Production of Agni-V to begin in a year's time: Saraswat
India has emerged as a major missile power with the successful launch of Agni V ballistic missile and the production of the weapon system would start in a year's time, DRDO chief V K Saraswat said on Thursday.delhi Updated: Apr 19, 2012 14:28 IST
India has emerged as a major missile power with the successful launch of Agni V ballistic missile and the production of the weapon system would start in a year's time, DRDO chief V K Saraswat said on Thursday.
"This launch has given a message to the entire world that India has the capability to design, develop, build and manufacture missiles of this class, and we are today a missile power," Saraswat said after the launch of the 5000 km range surface-to-surface Inter Continental Ballistic Missile (ICBM).
The Defence Research and Development Organisation chief said that the missile launch was a major milestone in the strategic defence preparedness of the country.
"We are going to conduct two more tests and that will be validation tests..., and then the production of this system will start. It is going to take an year maximum," he said.
Saraswat said that he expected the missile to be inducted into the armed forces in the next two years.
He said the successful launch of Agni V was just the beginning of a new series of missiles.
"We go from here to many other missiles which will have capability for MIRV (Multiple Independently Targetable Re-entry Vehicle), for anti-satellite system, which will also be built using this technology for launching micro, mini and nano satellite to meet the requirement of the armed forces on very, very short notice," he said.
Saraswat said that barring some electronic components, the Agni V was a completely indigenous product.
"More than 80% of the missile is indigenous, except for the electronic components which we import... Everything has been designed, developed and produced in our industry and our laboratory," he said.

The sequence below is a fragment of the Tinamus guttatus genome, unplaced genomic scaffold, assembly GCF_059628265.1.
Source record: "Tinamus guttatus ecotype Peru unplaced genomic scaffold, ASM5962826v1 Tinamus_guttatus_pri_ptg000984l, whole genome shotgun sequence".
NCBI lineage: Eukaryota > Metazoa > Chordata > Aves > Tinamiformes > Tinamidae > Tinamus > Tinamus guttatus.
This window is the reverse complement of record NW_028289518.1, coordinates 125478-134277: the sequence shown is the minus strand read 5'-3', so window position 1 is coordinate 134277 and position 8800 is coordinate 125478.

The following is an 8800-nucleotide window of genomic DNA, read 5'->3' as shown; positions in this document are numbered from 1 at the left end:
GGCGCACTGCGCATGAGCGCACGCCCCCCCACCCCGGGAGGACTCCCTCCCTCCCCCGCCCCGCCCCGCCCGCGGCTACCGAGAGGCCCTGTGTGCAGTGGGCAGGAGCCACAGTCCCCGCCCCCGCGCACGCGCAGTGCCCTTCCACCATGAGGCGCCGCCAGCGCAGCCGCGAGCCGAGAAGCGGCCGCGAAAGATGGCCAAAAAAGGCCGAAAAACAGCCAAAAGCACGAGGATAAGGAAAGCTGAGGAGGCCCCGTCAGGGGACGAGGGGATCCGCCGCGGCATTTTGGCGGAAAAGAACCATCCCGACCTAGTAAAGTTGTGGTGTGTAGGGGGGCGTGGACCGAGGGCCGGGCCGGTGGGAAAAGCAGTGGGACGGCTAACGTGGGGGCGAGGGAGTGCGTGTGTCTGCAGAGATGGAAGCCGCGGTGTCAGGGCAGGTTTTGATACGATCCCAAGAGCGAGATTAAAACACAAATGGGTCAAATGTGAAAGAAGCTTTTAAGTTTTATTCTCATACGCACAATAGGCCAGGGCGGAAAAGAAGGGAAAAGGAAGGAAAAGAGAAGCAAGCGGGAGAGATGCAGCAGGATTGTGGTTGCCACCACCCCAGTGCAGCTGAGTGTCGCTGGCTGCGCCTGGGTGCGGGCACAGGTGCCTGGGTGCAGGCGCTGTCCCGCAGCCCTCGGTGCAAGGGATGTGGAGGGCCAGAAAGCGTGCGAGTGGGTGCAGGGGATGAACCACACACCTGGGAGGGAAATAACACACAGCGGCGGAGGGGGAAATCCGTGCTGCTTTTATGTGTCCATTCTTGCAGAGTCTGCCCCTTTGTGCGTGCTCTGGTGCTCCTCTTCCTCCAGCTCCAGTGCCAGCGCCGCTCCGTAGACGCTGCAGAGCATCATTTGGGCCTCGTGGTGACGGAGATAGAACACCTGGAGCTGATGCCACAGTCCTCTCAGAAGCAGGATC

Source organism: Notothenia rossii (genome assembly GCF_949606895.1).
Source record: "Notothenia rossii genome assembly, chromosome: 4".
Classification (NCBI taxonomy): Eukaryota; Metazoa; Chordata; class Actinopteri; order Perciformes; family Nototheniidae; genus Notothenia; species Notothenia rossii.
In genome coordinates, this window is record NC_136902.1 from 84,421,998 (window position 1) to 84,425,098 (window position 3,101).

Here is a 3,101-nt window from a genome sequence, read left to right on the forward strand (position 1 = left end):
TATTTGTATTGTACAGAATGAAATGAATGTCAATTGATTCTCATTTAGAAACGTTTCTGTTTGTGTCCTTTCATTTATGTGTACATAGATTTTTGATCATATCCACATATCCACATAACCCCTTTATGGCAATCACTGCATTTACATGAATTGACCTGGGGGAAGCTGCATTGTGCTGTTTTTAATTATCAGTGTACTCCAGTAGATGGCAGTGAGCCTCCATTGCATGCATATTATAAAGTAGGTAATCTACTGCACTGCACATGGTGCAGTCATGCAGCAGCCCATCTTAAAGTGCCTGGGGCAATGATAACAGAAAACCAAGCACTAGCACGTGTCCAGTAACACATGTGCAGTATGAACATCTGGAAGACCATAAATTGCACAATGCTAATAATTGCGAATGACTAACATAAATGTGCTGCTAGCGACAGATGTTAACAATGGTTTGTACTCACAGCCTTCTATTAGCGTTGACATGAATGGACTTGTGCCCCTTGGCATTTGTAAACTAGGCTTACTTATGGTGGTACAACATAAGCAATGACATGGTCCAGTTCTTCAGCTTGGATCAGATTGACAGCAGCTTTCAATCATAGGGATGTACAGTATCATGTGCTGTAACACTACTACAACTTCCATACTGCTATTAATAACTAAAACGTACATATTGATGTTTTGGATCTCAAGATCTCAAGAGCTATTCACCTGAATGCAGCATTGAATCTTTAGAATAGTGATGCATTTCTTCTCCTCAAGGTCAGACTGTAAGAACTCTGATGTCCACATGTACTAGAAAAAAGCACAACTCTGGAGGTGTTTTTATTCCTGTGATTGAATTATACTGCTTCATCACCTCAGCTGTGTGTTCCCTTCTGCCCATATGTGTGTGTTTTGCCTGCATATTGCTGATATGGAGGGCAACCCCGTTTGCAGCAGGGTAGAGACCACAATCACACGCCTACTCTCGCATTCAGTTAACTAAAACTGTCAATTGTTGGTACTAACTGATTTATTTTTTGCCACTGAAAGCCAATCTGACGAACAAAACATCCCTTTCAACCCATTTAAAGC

The DRDO chief said that his organisation was working on a very tight time schedule when it came to production and deployment of the missile.
"We have a very tight time schedule on that. I expect that after the completion of its mandatory trials, it would be inducted in the services in the next two years to come. We have a very clear roadmap for development of missile system," Saraswat said.
Giving details of today's launch, Saraswat said that the missile "lifted off at 0807 hours on Thursday. It is a three-stage missile, the first stage burned out, gave the required velocity and after that it separated."
Saraswat said that similarly the missile reached it second and third phases and after that it reached the crucial re-entry phase which is the most difficult phase for any ballistic missile of this range.
"All the re-entry conditions were perfect. The missile travelled through the re-entry, got converted into a fireball and finally (hit the target).....and all the payload parameters which result in the detonation of the warhead took place," Saraswat said.
The DRDO chief said that the launch was monitored by three ships deployed in Indian Ocean, 5000 kilometers away, and radars were also there tracking the complete trajectory.
Saraswat said that that the launch of the missile despite regimes placed by the developed world showed that India was becoming self-reliant in missile technology.
"The missile has been achieved despite the stringent missile control regimes, which developed countries have imposed on us and that shows the self-reliance in the area of this technology is now becoming a reality," he said.
The DRDO chief also said that India had made a lot of progress in missile technology following which it was no longer susceptible to blackmail by others.
On how indigenous technology had contributed to the launch of Agni V, Saraswat said that most of the components like rocket motors and propellants had been made within the country. It is 80% indigenous, he said.
"When I said 80%, the propelling system, the rocket motors, the composite rocket motors, the propellants, the control system elements, onboard computers, mission computers, all these softwares, complete mission softwares are part of indigenous development exercise," he said.
"That gives us the required strength that nobody can now blackmail us as far as this technology is concerned," he said.
"Today we have the capability because our electronics, our navigation systems are highly miniaturised. We have developed a system on chip (such) that complete missile electronics can be resident on a single chip," he said.